November 28, 2011, 2:20 PM — The hot news in the realm of data centers and cloud is the idea that one day these two could one day heat homes.
Now, the theory doesn’t surprise me. After all, data centers are already heating buildings. I just recently wrote about the University of Toledo, which is using microturbines as part of its new highly-efficient data center, and the beauty of these microturbines is that they can be part of a system for used to produce all of the data center’s required power, plus chilled water to cool all the servers, and the cooling and heating needs for buildings next door ( You can read about the microturbines in this blog; Syracuse University is using the microturbines too and actually cooling and heating a building near its data center). But the practical application of sourcing heat from data centers to heat homes, well that is more challenging.
But researchers with the University of Virginia and Microsoft Research see real possibilities (check out their paper, The Data Furnace: Heating Up with Cloud Computing). Their idea has caught the attention of many, including the New York Times, which covered it in this article.
Now, the six researchers aren’t suggesting we all move near data centers. Instead, the idea is that servers – which they refer to as data furnaces – could be placed inside homes and office buildings to generate heat. These data furnaces would be in metal cabinets that would be hooked up to the ductwork or hot water pipes already there. The researchers go on to say that, since the typical temperature of a server’s exhaust air is around 40-50°C (or 104°F to 122°F) it is perfect for heating purposes, including heating a home of office and heating water.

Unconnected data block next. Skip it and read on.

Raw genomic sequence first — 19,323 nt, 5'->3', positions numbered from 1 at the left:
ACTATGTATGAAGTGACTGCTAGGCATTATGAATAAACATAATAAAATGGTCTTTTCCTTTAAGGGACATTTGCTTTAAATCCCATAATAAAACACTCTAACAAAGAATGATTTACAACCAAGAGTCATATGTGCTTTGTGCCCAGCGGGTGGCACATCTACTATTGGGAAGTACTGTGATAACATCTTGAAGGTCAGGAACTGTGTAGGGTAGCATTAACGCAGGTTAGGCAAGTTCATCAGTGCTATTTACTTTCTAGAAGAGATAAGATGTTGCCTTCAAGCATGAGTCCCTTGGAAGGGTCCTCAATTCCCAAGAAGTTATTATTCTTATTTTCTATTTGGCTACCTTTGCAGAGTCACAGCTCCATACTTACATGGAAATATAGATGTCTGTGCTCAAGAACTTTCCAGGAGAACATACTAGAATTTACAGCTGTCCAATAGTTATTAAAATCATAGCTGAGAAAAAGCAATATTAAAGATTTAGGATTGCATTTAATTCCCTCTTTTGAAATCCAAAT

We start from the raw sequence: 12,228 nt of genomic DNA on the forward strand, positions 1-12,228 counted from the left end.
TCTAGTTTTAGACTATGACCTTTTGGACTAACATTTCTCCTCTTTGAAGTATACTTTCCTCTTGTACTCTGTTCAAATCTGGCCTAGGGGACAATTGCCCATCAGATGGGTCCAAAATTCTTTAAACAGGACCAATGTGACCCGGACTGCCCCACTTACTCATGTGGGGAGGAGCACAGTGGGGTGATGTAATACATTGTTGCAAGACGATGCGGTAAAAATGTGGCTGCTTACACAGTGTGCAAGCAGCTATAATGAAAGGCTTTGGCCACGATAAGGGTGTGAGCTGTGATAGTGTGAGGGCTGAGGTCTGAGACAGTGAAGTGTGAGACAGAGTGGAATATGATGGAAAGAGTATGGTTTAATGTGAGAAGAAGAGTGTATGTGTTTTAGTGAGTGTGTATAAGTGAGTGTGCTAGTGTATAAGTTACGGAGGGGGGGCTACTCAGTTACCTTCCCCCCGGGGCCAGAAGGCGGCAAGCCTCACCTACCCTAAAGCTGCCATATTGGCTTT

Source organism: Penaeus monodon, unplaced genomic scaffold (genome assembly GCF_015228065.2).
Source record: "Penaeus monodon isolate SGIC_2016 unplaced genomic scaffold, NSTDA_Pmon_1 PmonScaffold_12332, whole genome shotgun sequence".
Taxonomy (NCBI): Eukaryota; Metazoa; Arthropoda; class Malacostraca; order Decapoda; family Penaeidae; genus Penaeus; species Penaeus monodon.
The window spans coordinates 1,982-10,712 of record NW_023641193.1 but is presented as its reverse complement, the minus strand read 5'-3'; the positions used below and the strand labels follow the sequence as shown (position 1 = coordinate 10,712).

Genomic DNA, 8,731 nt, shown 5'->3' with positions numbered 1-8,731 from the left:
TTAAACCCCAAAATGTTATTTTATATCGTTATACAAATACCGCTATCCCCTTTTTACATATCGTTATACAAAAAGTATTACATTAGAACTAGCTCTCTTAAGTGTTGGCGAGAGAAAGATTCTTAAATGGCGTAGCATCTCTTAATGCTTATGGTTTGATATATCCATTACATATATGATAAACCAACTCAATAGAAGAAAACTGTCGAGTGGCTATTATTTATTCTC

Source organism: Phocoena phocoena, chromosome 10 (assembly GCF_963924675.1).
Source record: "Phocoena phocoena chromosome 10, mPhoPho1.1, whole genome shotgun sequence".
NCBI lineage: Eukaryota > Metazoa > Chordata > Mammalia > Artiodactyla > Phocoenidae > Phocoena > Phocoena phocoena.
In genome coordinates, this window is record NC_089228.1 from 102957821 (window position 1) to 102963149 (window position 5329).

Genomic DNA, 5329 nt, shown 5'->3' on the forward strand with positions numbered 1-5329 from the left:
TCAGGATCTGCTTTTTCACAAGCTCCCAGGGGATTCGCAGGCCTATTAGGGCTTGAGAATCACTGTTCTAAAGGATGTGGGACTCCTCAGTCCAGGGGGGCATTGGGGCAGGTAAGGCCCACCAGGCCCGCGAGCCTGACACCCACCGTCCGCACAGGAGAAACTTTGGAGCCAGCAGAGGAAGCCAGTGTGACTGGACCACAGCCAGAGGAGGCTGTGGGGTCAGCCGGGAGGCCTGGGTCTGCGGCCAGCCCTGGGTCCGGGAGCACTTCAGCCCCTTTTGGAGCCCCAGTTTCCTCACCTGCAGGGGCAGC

Where the idea gets interesting is that these data furnaces could be placed in the homes and buildings by companies who need the server power. Thus, your home could be housing parts of Amazon’s, or some other company’s, data center. And those companies could cut their costs per servers by reducing the costs of real estate and physical data centers. The researchers estimate that a conventional data center spends about $400 a year to run each server (and includes construction for a brick and mortar building, network equipment, cooling costs, and other equipment and operational costs that are not needed for the data furnaces).